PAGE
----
Entropy is one of those things that everyone talks about, but very few people really understand. Since I don't belong to the latter category, I'll restate the second law in simpler terms: the second law of thermodynamics is nature's version of the income tax. Whenever you do work, the universe, just like the government, takes a cut.
Energy is always conserved, but useable energy, like the energy stored in coal or gas, always gets converted into useless energy, such as heat radiated into space. So the amount of useable energy in the universe inevitably declines with time, until there's nothing left to support life.
Freeman Dyson, who also came up with the idea of the Dyson sphere, was the first person to think seriously about whether living creatures could survive in the cold and dark of a dying universe.
|A Dyson sphere, which is not the subject of this post|
Back in the late 1970s, Dyson pointed out that our distant descendants could slow down their metabolism as the universe ages, using less and less energy as time goes on. As these creatures slowed down the rate at which they experience time (the Galapagos tortoise strategy), they could stretch out their subjective lifespans to be infinitely long. (I wrote a report on Dyson's paper in college -- it was one of the things that first got me interested in pursuing cosmology).
The discovery of the dark energy driving an accelerated expansion of the universe threw a wet blanket on Dyson's ideas. What's the problem? At any given time, you can't see everything in the universe -- if you multiply the age of the universe by the speed of light, it gives you the farthest distance that any information can travel since the beginning of time. This distance, called the horizon distance, fixes the usable size of the universe for any creatures living in it. Lawrence Krauss and Glenn Starkmann pointed out that the acceleration of the universe drives information outside of this horizon. Even if creatures could extend their lifespans forever, the amount of information available inside of the horizon is finite. So if these denizens of the distant future found a way to live forever, they would eventually run out of new things to experience. Imagine watching reruns of Gilligans Island over and over again...forever (a not inaccurate description of my own childhood).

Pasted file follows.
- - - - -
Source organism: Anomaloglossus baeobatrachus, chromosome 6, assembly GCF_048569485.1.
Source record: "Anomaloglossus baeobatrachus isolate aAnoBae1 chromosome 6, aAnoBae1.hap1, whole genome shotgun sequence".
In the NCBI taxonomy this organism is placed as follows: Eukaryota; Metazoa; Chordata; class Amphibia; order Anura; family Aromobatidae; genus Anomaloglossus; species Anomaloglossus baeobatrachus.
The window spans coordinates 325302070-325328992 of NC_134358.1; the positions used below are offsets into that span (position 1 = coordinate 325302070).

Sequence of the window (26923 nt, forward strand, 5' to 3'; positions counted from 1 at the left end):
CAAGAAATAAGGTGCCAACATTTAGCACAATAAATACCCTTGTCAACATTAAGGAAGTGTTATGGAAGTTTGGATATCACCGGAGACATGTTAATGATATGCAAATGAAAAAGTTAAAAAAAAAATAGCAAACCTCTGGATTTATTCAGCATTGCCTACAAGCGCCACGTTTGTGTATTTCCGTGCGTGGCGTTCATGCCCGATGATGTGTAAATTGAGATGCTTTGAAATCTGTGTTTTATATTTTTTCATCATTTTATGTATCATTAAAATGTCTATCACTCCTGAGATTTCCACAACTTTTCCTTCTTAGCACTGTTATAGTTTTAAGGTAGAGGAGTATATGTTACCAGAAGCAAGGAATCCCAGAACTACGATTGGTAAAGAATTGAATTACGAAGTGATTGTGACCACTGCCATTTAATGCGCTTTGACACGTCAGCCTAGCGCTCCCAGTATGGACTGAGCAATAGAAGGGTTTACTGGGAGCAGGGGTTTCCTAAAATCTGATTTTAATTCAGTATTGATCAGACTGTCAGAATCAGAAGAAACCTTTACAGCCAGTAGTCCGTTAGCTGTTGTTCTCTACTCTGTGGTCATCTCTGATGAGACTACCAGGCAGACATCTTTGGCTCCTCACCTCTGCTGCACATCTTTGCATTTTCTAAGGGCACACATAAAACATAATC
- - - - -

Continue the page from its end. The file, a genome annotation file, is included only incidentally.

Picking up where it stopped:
It was this paper by Krauss and Starkman that inspired me to write the short story, "Extra Innings," which you can read in my previous post. I was trying to imagine how our distant descendants might react when they finally realized that they couldn't live forever. (Of course, I also threw in a few of my own experiences). But the story doesn't end there. My own short story got me interested again in the general subject of the distant future of the universe, and when Krauss visited on a sabbatical, we wrote a paper on the idea that accelerated expansion of the universe would, in the future, erase all evidence for the big bang, so that our descendants might have no idea of the true nature of the universe. This is a rare example of science fiction inspiring scientific research, rather than the other way around. We developed this idea into a popular-level article for Scientific American. A few years later, I was reading a short story called "Turing's Apples" by the British author Stephen Baxter, and I ran across some ideas that looked like they were inspired by the Scientific American article. Baxter confirmed that the story had, in fact, been inspired by our article.
So Baxter's "Turing's Apples" was inspired by a popular science article, which was derived from a scientific paper, which was inspired by a short SF story, which was based on a scientific paper. See, cosmology does have useful applications.